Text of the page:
Ahmet Nusret Yazar, '60 (electrical engineering), of Ankara, Turkey, May 12, 2009, at 77. He earned a master's degree at San Jose State and established the Electronics Laboratory at the Turkish Ministry of National Defense, retiring with the rank of colonel. He also taught at the Middle East Technical U. and founded his own business designing and manufacturing transceivers for the government of Turkey. Survivors: his wife of 48 years, Ellen (Jacobsen), '63; his children, Altan and Deniz; and six grandchildren.
David Andrew Caldwell, '63 (political science), of San Jose, March 16, at 68, of a heart attack. He was a member of Kappa Alpha, the swimming team and the water polo team. He graduated from Harvard Law School and worked in several San Francisco law firms. He went to Venezuela as a member of the Peace Corps, and he enjoyed photography and swimming. Survivors: his wife of 39 years, Nora; and his children, Patricia, Anaida, Jose and Adrian.
Brian D. Howard, '66 (electrical engineering), of Portola Valley, February 1, at 65, of cancer. He was one of the four original members of the Apple Macintosh team and was the 32nd employee of Apple Computer Inc. He edited the company's computer manuals and later moved to architectural hardware, ultimately being promoted to DEST (distinguished engineer, scientist and technologist). He played cornetto, flute and recorder with the Stanford Renaissance Wind Band and sang with numerous choirs and groups, including the Stanford Early Music Singers. Survivors: his wife, Lynne Toribara, '72, MA '73; his stepdaughter, Mariko Toribara; and two sisters.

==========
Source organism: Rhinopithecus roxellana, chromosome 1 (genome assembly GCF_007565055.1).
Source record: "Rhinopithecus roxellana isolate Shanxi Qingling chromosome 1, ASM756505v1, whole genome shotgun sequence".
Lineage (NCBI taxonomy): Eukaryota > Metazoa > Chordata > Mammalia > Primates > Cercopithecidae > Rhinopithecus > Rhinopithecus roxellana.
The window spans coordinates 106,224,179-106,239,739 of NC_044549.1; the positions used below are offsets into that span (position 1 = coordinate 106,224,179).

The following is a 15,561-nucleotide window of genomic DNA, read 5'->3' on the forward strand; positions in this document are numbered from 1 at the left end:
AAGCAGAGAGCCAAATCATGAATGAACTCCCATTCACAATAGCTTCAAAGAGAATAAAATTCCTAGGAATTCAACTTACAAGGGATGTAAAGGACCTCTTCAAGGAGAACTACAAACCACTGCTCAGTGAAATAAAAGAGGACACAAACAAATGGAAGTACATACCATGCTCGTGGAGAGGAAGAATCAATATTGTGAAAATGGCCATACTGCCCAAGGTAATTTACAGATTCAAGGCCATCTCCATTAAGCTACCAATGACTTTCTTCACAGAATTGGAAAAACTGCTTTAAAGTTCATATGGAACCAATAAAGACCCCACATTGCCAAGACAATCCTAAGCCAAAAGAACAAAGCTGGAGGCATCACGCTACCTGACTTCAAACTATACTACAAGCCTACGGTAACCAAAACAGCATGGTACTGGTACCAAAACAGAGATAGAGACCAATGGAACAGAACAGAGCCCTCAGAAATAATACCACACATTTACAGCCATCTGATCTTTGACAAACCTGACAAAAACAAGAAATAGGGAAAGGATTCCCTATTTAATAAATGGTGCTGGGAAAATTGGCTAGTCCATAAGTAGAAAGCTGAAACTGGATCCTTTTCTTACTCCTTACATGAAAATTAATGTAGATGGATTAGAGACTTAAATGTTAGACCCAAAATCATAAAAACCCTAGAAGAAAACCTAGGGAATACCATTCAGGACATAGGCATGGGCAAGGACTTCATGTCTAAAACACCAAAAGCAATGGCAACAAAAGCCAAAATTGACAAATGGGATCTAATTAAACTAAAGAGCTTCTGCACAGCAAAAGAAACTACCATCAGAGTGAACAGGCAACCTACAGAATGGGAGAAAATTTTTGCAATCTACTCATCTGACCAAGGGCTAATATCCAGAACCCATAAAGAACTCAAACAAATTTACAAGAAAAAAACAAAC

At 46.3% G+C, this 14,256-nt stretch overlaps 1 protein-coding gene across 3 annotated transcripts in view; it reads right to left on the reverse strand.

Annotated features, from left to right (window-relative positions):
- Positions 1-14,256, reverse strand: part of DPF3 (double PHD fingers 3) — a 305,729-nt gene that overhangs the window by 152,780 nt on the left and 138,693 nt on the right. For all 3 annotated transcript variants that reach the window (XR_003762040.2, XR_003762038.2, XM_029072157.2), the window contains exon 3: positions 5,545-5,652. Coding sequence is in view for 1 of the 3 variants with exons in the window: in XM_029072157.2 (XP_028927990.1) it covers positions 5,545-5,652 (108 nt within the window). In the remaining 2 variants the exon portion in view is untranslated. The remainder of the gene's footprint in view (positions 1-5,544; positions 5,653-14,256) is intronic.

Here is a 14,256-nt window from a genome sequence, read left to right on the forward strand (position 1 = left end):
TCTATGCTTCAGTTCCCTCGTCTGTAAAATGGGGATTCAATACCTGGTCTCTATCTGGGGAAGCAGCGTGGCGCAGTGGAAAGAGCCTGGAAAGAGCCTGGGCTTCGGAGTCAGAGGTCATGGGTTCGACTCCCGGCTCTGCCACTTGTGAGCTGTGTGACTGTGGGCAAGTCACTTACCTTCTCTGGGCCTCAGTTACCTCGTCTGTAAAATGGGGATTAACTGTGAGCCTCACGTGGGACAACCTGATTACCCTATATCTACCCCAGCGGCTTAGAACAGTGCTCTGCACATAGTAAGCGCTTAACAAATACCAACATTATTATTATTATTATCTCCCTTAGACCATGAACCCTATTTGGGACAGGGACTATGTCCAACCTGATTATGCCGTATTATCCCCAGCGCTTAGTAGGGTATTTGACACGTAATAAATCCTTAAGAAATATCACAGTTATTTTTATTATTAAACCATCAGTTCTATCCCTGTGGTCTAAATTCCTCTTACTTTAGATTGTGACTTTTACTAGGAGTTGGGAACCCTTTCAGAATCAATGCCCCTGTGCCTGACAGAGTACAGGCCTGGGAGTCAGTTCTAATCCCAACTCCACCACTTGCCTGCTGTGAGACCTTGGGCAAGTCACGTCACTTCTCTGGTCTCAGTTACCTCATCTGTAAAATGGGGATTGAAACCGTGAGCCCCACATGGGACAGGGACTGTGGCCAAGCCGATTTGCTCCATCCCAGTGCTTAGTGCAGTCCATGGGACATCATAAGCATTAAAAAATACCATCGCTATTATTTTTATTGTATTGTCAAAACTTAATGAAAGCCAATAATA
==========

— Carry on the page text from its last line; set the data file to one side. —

Henry Samuel Levinson, '70 (humanities), of Greensboro, N.C., January 4, at 61, from complications of multiple sclerosis. He earned a doctorate from Princeton and taught at Stanford and Harvard before joining the faculty at the U. of North Carolina-Greensboro in 1982. He was a professor of religious studies there for more than 25 years and also served as associate dean of the College of Arts and Sciences, head of the department of religious studies and director of the Center for Critical Inquiry in the Liberal Arts. He authored three books and many articles. Survivors: his wife, Catherine (Kaplan, '70); his children, Sarah Rothman and Molly; two grandchildren; his father, Joseph, '41; and a brother, Steven, '68.
Daniel John Furniss, '73 (political science), of Hillsborough, Calif., February 5, at 58, of a heart attack. He participated in ASSU-student government. A graduate of Boalt Law School, he worked in the San Mateo District Attorney's office. He then helped found Khourie, Crew & Jaeger and later joined Townsend and Townsend and Crew when the two firms merged. He volunteered as a children's soccer coach and referee, and he served two terms as president of the Hillsborough School Board of Trustees. Survivors: his wife, Holly Nash; his children, Anna, Laura and Christopher; a brother; and two sisters.